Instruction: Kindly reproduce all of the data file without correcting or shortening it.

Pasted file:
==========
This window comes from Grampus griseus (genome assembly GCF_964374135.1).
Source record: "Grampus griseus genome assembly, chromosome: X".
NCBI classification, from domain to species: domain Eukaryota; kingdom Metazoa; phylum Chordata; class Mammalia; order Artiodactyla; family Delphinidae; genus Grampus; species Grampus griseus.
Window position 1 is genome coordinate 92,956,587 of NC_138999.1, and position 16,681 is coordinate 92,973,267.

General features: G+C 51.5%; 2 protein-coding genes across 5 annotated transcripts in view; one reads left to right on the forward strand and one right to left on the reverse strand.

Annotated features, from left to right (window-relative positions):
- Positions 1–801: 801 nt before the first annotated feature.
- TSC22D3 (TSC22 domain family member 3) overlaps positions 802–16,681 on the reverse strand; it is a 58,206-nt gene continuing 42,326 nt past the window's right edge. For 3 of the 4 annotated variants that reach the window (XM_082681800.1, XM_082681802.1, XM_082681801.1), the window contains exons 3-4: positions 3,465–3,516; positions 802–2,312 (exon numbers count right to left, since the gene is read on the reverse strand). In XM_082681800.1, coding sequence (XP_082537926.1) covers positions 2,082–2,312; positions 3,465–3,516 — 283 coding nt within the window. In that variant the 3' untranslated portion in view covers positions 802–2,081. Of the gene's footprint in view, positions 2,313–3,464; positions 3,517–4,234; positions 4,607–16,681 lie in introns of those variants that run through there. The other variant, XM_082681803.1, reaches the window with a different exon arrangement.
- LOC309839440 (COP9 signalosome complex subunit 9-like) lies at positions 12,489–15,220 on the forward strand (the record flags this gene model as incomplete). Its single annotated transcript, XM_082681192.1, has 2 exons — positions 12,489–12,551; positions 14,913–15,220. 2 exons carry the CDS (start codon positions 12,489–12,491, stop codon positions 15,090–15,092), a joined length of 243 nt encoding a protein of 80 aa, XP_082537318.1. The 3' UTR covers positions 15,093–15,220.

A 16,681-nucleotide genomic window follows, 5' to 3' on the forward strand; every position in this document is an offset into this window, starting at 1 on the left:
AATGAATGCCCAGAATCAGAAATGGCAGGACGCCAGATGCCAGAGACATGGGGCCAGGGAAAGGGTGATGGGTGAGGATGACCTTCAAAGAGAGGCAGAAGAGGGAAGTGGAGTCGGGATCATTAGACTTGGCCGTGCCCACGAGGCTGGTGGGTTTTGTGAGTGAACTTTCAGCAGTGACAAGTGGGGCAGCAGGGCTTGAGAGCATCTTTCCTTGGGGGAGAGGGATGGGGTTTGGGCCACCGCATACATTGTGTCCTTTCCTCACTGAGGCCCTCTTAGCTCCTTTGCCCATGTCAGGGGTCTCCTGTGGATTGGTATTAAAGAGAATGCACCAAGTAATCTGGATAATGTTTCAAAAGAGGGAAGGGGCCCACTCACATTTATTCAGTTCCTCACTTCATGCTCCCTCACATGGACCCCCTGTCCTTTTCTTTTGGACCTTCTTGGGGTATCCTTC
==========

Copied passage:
This window comes from Grampus griseus (genome assembly GCF_964374135.1).
Source record: "Grampus griseus genome assembly, chromosome: X".
NCBI classification, from domain to species: domain Eukaryota; kingdom Metazoa; phylum Chordata; class Mammalia; order Artiodactyla; family Delphinidae; genus Grampus; species Grampus griseus.
Window position 1 is genome coordinate 92,956,587 of NC_138999.1, and position 16,681 is coordinate 92,973,267.

General features: G+C 51.5%; 2 protein-coding genes across 5 annotated transcripts in view; one reads left to right on the forward strand and one right to left on the reverse strand.

Annotated features, from left to right (window-relative positions):
- Positions 1–801: 801 nt before the first annotated feature.
- TSC22D3 (TSC22 domain family member 3) overlaps positions 802–16,681 on the reverse strand; it is a 58,206-nt gene continuing 42,326 nt past the window's right edge. For 3 of the 4 annotated variants that reach the window (XM_082681800.1, XM_082681802.1, XM_082681801.1), the window contains exons 3-4: positions 3,465–3,516; positions 802–2,312 (exon numbers count right to left, since the gene is read on the reverse strand). In XM_082681800.1, coding sequence (XP_082537926.1) covers positions 2,082–2,312; positions 3,465–3,516 — 283 coding nt within the window. In that variant the 3' untranslated portion in view covers positions 802–2,081. Of the gene's footprint in view, positions 2,313–3,464; positions 3,517–4,234; positions 4,607–16,681 lie in introns of those variants that run through there. The other variant, XM_082681803.1, reaches the window with a different exon arrangement.
- LOC309839440 (COP9 signalosome complex subunit 9-like) lies at positions 12,489–15,220 on the forward strand (the record flags this gene model as incomplete). Its single annotated transcript, XM_082681192.1, has 2 exons — positions 12,489–12,551; positions 14,913–15,220. 2 exons carry the CDS (start codon positions 12,489–12,491, stop codon positions 15,090–15,092), a joined length of 243 nt encoding a protein of 80 aa, XP_082537318.1. The 3' UTR covers positions 15,093–15,220.

A 16,681-nucleotide genomic window follows, 5' to 3' on the forward strand; every position in this document is an offset into this window, starting at 1 on the left:
AATGAATGCCCAGAATCAGAAATGGCAGGACGCCAGATGCCAGAGACATGGGGCCAGGGAAAGGGTGATGGGTGAGGATGACCTTCAAAGAGAGGCAGAAGAGGGAAGTGGAGTCGGGATCATTAGACTTGGCCGTGCCCACGAGGCTGGTGGGTTTTGTGAGTGAACTTTCAGCAGTGACAAGTGGGGCAGCAGGGCTTGAGAGCATCTTTCCTTGGGGGAGAGGGATGGGGTTTGGGCCACCGCATACATTGTGTCCTTTCCTCACTGAGGCCCTCTTAGCTCCTTTGCCCATGTCAGGGGTCTCCTGTGGATTGGTATTAAAGAGAATGCACCAAGTAATCTGGATAATGTTTCAAAAGAGGGAAGGGGCCCACTCACATTTATTCAGTTCCTCACTTCATGCTCCCTCACATGGACCCCCTGTCCTTTTCTTTTGGACCTTCTTGGGGTATCCTTC